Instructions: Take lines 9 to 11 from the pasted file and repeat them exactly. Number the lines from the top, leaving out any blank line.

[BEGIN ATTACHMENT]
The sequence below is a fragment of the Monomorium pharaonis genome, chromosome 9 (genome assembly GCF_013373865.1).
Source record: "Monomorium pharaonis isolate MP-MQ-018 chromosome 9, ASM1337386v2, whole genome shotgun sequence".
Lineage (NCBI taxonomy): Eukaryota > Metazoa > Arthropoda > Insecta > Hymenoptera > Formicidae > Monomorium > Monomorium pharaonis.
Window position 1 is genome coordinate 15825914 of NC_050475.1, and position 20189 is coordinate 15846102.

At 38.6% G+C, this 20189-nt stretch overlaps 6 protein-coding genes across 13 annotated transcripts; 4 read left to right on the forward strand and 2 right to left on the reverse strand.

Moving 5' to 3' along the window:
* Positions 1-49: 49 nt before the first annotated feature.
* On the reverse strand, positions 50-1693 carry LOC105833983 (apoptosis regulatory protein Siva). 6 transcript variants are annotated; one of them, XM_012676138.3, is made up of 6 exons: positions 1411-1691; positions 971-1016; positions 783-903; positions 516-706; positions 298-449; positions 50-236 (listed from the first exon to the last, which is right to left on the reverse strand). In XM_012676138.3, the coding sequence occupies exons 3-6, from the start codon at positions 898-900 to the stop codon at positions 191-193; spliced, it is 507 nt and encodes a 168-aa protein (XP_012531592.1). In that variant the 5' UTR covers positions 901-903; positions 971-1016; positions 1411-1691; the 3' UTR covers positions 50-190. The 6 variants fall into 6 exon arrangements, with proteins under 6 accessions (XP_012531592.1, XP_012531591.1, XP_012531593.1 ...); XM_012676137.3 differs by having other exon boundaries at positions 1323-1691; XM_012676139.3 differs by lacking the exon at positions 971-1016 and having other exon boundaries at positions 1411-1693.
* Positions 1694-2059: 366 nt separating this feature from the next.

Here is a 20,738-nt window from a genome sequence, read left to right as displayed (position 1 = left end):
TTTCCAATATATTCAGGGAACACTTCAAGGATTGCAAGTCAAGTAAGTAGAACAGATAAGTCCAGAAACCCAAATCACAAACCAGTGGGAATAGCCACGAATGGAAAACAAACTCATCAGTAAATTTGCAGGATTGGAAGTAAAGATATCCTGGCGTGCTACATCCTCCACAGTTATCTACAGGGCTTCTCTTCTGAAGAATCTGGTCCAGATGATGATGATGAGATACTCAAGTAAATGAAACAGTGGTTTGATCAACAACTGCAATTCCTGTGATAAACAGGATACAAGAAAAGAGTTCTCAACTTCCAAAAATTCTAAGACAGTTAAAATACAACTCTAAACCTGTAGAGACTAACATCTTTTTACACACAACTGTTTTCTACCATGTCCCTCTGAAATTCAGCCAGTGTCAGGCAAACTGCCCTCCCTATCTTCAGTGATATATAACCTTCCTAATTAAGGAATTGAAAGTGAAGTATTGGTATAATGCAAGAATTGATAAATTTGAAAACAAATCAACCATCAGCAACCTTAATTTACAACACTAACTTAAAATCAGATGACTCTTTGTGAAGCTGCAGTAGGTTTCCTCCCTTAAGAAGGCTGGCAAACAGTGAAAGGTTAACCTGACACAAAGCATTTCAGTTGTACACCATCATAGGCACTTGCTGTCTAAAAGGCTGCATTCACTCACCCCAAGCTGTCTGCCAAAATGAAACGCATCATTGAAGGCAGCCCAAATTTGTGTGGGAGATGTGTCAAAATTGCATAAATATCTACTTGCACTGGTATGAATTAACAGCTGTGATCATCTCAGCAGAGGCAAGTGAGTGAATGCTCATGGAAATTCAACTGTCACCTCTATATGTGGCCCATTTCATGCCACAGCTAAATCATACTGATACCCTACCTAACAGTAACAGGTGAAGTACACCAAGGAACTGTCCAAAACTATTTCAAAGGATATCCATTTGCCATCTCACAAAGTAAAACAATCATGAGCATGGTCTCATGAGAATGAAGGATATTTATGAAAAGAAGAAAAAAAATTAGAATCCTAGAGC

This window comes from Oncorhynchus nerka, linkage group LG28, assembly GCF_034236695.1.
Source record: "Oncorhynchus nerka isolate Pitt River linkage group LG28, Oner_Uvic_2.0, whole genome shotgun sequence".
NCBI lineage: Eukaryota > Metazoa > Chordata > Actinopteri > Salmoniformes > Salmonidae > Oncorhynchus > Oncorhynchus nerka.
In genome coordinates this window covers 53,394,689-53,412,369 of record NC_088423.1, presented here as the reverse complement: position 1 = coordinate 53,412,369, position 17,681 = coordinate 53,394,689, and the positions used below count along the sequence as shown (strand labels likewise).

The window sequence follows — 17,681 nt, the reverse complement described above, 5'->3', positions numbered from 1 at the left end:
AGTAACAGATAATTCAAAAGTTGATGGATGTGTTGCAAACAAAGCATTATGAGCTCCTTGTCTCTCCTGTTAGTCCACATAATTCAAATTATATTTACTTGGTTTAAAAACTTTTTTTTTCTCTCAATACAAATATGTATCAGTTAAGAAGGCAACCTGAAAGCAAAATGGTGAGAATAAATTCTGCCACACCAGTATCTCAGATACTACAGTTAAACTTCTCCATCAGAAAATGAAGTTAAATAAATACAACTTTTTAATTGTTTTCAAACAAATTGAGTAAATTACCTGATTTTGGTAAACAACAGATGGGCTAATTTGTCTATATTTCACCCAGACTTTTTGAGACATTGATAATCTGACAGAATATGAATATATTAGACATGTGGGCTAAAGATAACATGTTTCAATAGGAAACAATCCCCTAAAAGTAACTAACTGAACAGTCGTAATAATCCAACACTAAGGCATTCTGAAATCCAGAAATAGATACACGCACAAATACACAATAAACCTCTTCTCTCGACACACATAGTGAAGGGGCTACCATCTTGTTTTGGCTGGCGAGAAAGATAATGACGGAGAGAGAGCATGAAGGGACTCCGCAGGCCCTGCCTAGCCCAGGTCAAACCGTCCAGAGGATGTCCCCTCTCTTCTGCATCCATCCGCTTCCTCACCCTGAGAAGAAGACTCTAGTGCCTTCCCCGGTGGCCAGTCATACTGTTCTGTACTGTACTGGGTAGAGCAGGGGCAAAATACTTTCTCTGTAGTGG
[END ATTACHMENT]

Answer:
* Positions 1694-2059: 366 nt separating this feature from the next.

Here is a 20,738-nt window from a genome sequence, read left to right as displayed (position 1 = left end):
TTTCCAATATATTCAGGGAACACTTCAAGGATTGCAAGTCAAGTAAGTAGAACAGATAAGTCCAGAAACCCAAATCACAAACCAGTGGGAATAGCCACGAATGGAAAACAAACTCATCAGTAAATTTGCAGGATTGGAAGTAAAGATATCCTGGCGTGCTACATCCTCCACAGTTATCTACAGGGCTTCTCTTCTGAAGAATCTGGTCCAGATGATGATGATGAGATACTCAAGTAAATGAAACAGTGGTTTGATCAACAACTGCAATTCCTGTGATAAACAGGATACAAGAAAAGAGTTCTCAACTTCCAAAAATTCTAAGACAGTTAAAATACAACTCTAAACCTGTAGAGACTAACATCTTTTTACACACAACTGTTTTCTACCATGTCCCTCTGAAATTCAGCCAGTGTCAGGCAAACTGCCCTCCCTATCTTCAGTGATATATAACCTTCCTAATTAAGGAATTGAAAGTGAAGTATTGGTATAATGCAAGAATTGATAAATTTGAAAACAAATCAACCATCAGCAACCTTAATTTACAACACTAACTTAAAATCAGATGACTCTTTGTGAAGCTGCAGTAGGTTTCCTCCCTTAAGAAGGCTGGCAAACAGTGAAAGGTTAACCTGACACAAAGCATTTCAGTTGTACACCATCATAGGCACTTGCTGTCTAAAAGGCTGCATTCACTCACCCCAAGCTGTCTGCCAAAATGAAACGCATCATTGAAGGCAGCCCAAATTTGTGTGGGAGATGTGTCAAAATTGCATAAATATCTACTTGCACTGGTATGAATTAACAGCTGTGATCATCTCAGCAGAGGCAAGTGAGTGAATGCTCATGGAAATTCAACTGTCACCTCTATATGTGGCCCATTTCATGCCACAGCTAAATCATACTGATACCCTACCTAACAGTAACAGGTGAAGTACACCAAGGAACTGTCCAAAACTATTTCAAAGGATATCCATTTGCCATCTCACAAAGTAAAACAATCATGAGCATGGTCTCATGAGAATGAAGGATATTTATGAAAAGAAGAAAAAAAATTAGAATCCTAGAGC